``We are thrilled to be here,'' Rep. Nick Lampson, a Democrat who supports pending legislation to lift the trade embargo on food and medicine sales to Cuba, said as the group arrived Monday.
``With commodity prices as they are we are doing everything we can to expand our markets,'' said Steve Pringle, legislative director of the Texas Farm Bureau who accompanied the lawmaker on the nine-person trade mission.
Just a few miles away, Rep. Danny Davis, D-Ill., was learning about Cuba's public health care system. ``I am interested philosophically and practically in normalizing relations with Cuba.
Lampson and Pringle are among more than a dozen U.S. lawmakers who have visited Cuba since the Clinton administration announced measures to increase personal contacts between Americans and Cubans while leaving the embargo intact.
But more often than not, the visiting lawmakers have said they support at least a partial lifting of the U.S. trade sanctions directed at Cuba since the early 1960s.
Two weeks ago, the Senate's Democratic leader and a fellow farm-state senator spoke strongly for easing restrictions on food and drug sales to Cuba after returning from a weekend visit that included a seven-hour meeting with President Fidel Castro.
Senate Minority Leader Thomas Daschle of South Dakota and Sen. Byron Dorgan, D-N.D., went to Cuba just nine days after the Senate voted to allow essentially unrestricted food and drug sales to the island.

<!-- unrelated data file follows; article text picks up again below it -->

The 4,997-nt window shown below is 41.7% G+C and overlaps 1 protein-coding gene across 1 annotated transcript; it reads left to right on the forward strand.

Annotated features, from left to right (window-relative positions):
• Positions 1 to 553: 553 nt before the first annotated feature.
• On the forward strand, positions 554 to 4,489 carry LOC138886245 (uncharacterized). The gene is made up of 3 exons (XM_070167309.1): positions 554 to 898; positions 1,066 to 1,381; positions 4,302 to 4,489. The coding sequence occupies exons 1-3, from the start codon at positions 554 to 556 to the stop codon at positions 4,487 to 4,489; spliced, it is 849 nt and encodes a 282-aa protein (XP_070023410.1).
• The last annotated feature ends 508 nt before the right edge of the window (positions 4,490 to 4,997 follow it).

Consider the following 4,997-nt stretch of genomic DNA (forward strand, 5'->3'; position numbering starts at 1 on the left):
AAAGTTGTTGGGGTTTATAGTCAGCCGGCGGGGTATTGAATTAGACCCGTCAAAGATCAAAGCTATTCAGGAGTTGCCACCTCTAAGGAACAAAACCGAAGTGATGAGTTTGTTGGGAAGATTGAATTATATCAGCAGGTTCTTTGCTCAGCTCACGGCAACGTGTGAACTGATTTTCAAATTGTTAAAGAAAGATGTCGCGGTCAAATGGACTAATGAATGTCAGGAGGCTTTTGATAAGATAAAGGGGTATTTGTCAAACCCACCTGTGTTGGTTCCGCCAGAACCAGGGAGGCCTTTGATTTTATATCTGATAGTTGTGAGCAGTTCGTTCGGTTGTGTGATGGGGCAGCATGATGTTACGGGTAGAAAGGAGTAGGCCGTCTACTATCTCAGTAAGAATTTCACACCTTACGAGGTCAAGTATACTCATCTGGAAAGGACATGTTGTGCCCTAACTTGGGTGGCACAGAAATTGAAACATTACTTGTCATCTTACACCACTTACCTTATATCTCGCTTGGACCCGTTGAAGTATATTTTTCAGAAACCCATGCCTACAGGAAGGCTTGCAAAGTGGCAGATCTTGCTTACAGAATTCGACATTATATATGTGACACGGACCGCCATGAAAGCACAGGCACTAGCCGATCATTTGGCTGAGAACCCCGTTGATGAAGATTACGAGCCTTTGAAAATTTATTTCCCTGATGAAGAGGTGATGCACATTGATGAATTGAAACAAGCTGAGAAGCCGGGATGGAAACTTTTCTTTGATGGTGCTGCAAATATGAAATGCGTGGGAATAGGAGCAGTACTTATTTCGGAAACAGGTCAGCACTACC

Efforts over the years by congressional opponents of the embargo normally have been easily defeated. But the Aug. 4 vote reflected that lawmakers are more eager now to open markets for American farmers.
The Texas' delegation's five-day visit, which will include meetings with Cuban farmers, officials in the Ministry of Foreign Affairs, the Ministry of Agriculture and the chief of the U.S. Interest Section in Havana.
``We hope to make contacts and develop relationships with Cuban officials so that Southeast Texas rice farmers can export their fine products into this country in the future,'' Lampson said from Washington in announcing the trip.
``I do not believe that the United States should ever use sanctions on food and medical sales as a foreign policy tool,'' Lampson said in the earlier announcement.
Not all of Lampson's congressional colleagues agree.
Rep. Lincoln Diaz-Balart, R-Fla., who was born in Cuba, criticized Daschle and Dorgan after their trip. In a news release he said they were ``feasting with Cuban dictator Fidel Castro while the Cuban people are condemned to misery and oppression by the dictatorship.''
© Copyright 1999 The Associated Press